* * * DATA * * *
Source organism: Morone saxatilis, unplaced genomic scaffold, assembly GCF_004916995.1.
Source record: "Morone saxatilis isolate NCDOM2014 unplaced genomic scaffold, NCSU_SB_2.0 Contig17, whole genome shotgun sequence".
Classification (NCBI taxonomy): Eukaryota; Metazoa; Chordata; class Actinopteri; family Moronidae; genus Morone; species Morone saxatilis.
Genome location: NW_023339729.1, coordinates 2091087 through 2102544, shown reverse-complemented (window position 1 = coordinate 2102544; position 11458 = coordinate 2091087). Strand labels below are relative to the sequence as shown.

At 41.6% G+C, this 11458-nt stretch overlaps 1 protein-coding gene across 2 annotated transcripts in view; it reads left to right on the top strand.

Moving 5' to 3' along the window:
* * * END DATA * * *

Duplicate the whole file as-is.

Source organism: Morone saxatilis, unplaced genomic scaffold, assembly GCF_004916995.1.
Source record: "Morone saxatilis isolate NCDOM2014 unplaced genomic scaffold, NCSU_SB_2.0 Contig17, whole genome shotgun sequence".
Classification (NCBI taxonomy): Eukaryota; Metazoa; Chordata; class Actinopteri; family Moronidae; genus Morone; species Morone saxatilis.
Genome location: NW_023339729.1, coordinates 2091087 through 2102544, shown reverse-complemented (window position 1 = coordinate 2102544; position 11458 = coordinate 2091087). Strand labels below are relative to the sequence as shown.

At 41.6% G+C, this 11458-nt stretch overlaps 1 protein-coding gene across 2 annotated transcripts in view; it reads left to right on the top strand.

Moving 5' to 3' along the window: